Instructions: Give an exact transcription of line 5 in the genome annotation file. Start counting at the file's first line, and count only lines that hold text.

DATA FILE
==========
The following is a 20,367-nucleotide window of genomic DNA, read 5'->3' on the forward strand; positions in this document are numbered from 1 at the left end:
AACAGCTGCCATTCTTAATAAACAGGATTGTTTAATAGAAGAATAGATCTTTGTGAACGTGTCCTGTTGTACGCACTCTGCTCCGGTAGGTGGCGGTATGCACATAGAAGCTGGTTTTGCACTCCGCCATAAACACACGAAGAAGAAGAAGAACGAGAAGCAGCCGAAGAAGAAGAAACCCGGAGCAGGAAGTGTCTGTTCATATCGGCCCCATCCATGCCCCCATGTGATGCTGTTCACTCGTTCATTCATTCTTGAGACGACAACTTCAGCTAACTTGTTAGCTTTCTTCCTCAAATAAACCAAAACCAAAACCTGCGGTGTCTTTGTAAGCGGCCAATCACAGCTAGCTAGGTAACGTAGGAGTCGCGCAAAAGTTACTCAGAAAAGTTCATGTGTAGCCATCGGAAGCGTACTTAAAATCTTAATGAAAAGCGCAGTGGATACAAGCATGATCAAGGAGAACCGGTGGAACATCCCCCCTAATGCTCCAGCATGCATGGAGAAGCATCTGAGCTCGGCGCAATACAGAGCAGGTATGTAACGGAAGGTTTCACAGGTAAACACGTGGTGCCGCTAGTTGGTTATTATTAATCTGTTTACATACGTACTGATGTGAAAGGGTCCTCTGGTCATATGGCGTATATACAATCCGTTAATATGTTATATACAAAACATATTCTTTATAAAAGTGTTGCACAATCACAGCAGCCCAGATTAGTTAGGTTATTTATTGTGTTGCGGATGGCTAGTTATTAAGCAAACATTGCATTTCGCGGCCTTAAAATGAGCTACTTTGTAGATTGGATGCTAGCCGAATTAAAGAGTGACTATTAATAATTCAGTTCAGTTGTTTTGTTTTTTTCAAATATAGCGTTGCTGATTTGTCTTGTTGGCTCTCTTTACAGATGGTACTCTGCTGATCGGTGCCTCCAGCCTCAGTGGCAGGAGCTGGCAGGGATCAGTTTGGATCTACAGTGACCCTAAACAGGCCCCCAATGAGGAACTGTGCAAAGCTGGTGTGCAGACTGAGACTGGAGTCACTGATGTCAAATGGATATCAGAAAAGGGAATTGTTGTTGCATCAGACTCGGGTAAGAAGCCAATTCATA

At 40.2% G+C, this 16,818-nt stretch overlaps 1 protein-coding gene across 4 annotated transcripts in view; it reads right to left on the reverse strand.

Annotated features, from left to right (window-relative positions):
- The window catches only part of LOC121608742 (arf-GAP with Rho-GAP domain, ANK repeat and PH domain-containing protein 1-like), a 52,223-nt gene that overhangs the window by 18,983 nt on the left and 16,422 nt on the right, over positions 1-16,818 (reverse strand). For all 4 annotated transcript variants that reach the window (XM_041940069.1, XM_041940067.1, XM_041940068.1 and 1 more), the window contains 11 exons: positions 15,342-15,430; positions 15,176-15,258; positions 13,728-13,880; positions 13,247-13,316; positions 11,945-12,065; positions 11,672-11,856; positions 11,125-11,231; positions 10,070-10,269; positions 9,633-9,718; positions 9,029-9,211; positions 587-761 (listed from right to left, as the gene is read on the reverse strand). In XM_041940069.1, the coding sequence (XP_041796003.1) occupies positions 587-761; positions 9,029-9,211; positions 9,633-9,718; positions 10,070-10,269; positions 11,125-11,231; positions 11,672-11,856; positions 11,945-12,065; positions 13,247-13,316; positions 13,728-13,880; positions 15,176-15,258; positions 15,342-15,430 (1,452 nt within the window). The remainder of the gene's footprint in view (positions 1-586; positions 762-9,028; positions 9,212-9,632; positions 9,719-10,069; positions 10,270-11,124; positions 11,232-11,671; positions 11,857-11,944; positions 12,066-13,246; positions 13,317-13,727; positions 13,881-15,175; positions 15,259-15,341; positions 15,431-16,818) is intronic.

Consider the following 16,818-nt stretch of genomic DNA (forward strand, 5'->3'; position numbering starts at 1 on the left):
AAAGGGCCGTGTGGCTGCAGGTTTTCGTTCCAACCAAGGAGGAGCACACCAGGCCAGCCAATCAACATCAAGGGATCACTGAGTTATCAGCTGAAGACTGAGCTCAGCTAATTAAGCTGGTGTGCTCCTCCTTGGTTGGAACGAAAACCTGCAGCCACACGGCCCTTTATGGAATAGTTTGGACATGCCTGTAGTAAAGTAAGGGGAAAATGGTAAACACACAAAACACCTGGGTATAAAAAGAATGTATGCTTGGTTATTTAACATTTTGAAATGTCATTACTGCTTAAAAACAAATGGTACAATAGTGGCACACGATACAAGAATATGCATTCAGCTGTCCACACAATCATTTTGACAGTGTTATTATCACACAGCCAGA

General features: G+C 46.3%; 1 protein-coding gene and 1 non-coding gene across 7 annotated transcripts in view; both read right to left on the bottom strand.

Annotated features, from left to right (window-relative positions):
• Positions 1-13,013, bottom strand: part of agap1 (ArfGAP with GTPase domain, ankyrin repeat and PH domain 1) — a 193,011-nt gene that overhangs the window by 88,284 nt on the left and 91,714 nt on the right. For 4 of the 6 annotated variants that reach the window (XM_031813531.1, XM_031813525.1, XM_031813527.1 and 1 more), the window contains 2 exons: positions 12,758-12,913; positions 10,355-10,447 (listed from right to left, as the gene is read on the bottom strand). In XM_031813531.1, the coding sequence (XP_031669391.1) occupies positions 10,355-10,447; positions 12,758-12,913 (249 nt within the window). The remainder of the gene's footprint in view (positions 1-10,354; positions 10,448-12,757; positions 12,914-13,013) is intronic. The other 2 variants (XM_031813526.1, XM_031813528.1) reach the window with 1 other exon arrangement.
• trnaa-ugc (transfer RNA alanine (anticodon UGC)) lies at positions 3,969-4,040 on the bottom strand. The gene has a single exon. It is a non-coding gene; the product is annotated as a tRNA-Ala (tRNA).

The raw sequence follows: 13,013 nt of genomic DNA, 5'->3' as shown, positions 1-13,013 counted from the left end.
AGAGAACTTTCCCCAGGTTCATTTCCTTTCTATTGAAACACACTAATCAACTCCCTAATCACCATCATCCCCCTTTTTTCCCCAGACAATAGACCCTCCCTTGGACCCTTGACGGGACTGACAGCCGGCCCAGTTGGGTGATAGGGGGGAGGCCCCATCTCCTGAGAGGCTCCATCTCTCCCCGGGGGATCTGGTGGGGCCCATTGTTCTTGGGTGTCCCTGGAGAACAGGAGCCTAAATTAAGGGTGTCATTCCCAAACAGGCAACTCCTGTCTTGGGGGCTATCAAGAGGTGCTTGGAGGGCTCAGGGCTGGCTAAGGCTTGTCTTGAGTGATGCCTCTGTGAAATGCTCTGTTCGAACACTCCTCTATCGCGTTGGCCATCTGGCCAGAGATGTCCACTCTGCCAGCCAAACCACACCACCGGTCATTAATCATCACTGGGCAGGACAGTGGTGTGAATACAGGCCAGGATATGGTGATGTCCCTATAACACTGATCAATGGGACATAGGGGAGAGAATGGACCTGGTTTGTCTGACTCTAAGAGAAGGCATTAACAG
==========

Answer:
- The window catches only part of LOC121608742 (arf-GAP with Rho-GAP domain, ANK repeat and PH domain-containing protein 1-like), a 52,223-nt gene that overhangs the window by 18,983 nt on the left and 16,422 nt on the right, over positions 1-16,818 (reverse strand). For all 4 annotated transcript variants that reach the window (XM_041940069.1, XM_041940067.1, XM_041940068.1 and 1 more), the window contains 11 exons: positions 15,342-15,430; positions 15,176-15,258; positions 13,728-13,880; positions 13,247-13,316; positions 11,945-12,065; positions 11,672-11,856; positions 11,125-11,231; positions 10,070-10,269; positions 9,633-9,718; positions 9,029-9,211; positions 587-761 (listed from right to left, as the gene is read on the reverse strand). In XM_041940069.1, the coding sequence (XP_041796003.1) occupies positions 587-761; positions 9,029-9,211; positions 9,633-9,718; positions 10,070-10,269; positions 11,125-11,231; positions 11,672-11,856; positions 11,945-12,065; positions 13,247-13,316; positions 13,728-13,880; positions 15,176-15,258; positions 15,342-15,430 (1,452 nt within the window). The remainder of the gene's footprint in view (positions 1-586; positions 762-9,028; positions 9,212-9,632; positions 9,719-10,069; positions 10,270-11,124; positions 11,232-11,671; positions 11,857-11,944; positions 12,066-13,246; positions 13,317-13,727; positions 13,881-15,175; positions 15,259-15,341; positions 15,431-16,818) is intronic.